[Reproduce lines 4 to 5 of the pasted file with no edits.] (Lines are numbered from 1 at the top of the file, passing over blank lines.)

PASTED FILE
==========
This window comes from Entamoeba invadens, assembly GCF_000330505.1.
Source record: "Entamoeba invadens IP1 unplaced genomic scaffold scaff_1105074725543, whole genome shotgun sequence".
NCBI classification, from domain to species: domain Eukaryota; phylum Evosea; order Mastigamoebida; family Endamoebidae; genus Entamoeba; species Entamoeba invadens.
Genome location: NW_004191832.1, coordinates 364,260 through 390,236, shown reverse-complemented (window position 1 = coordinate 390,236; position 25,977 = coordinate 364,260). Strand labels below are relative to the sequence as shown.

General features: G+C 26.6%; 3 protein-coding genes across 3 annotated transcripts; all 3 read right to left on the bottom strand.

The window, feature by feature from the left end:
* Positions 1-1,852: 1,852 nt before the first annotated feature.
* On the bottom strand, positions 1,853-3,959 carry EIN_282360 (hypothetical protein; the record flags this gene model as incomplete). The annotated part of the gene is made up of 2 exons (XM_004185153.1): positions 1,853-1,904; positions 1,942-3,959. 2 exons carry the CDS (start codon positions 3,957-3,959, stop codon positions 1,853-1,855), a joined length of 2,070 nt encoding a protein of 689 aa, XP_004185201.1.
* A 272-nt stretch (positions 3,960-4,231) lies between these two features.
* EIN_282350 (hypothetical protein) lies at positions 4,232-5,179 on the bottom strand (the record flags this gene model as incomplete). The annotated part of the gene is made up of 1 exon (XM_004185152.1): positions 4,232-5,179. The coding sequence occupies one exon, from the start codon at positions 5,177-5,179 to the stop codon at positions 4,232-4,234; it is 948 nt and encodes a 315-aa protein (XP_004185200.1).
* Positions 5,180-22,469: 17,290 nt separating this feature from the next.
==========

Genome location: NW_004191832.1, coordinates 364,260 through 390,236, shown reverse-complemented (window position 1 = coordinate 390,236; position 25,977 = coordinate 364,260). Strand labels below are relative to the sequence as shown.

General features: G+C 26.6%; 3 protein-coding genes across 3 annotated transcripts; all 3 read right to left on the bottom strand.